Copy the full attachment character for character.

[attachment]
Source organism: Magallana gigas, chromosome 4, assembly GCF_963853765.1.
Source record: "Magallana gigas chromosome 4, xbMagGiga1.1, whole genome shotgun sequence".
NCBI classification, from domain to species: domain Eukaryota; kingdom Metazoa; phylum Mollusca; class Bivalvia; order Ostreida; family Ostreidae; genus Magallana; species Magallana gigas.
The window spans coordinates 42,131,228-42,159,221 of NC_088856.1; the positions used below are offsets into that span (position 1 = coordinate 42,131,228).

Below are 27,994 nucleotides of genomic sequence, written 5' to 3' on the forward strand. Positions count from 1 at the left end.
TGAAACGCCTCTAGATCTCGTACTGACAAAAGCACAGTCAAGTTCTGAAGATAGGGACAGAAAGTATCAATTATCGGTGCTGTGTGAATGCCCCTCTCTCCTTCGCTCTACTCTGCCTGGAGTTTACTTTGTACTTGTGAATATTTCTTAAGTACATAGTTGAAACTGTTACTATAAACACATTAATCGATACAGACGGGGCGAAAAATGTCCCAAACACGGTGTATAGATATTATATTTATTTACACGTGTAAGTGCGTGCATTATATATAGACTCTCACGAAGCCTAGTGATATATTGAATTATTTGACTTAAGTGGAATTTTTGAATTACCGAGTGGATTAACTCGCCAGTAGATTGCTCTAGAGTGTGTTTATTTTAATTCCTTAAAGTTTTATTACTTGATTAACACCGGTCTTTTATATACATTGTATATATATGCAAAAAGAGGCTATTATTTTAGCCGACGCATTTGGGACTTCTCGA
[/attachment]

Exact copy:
Source organism: Magallana gigas, chromosome 4, assembly GCF_963853765.1.
Source record: "Magallana gigas chromosome 4, xbMagGiga1.1, whole genome shotgun sequence".
NCBI classification, from domain to species: domain Eukaryota; kingdom Metazoa; phylum Mollusca; class Bivalvia; order Ostreida; family Ostreidae; genus Magallana; species Magallana gigas.
The window spans coordinates 42,131,228-42,159,221 of NC_088856.1; the positions used below are offsets into that span (position 1 = coordinate 42,131,228).

Below are 27,994 nucleotides of genomic sequence, written 5' to 3' on the forward strand. Positions count from 1 at the left end.
TGAAACGCCTCTAGATCTCGTACTGACAAAAGCACAGTCAAGTTCTGAAGATAGGGACAGAAAGTATCAATTATCGGTGCTGTGTGAATGCCCCTCTCTCCTTCGCTCTACTCTGCCTGGAGTTTACTTTGTACTTGTGAATATTTCTTAAGTACATAGTTGAAACTGTTACTATAAACACATTAATCGATACAGACGGGGCGAAAAATGTCCCAAACACGGTGTATAGATATTATATTTATTTACACGTGTAAGTGCGTGCATTATATATAGACTCTCACGAAGCCTAGTGATATATTGAATTATTTGACTTAAGTGGAATTTTTGAATTACCGAGTGGATTAACTCGCCAGTAGATTGCTCTAGAGTGTGTTTATTTTAATTCCTTAAAGTTTTATTACTTGATTAACACCGGTCTTTTATATACATTGTATATATATGCAAAAAGAGGCTATTATTTTAGCCGACGCATTTGGGACTTCTCGA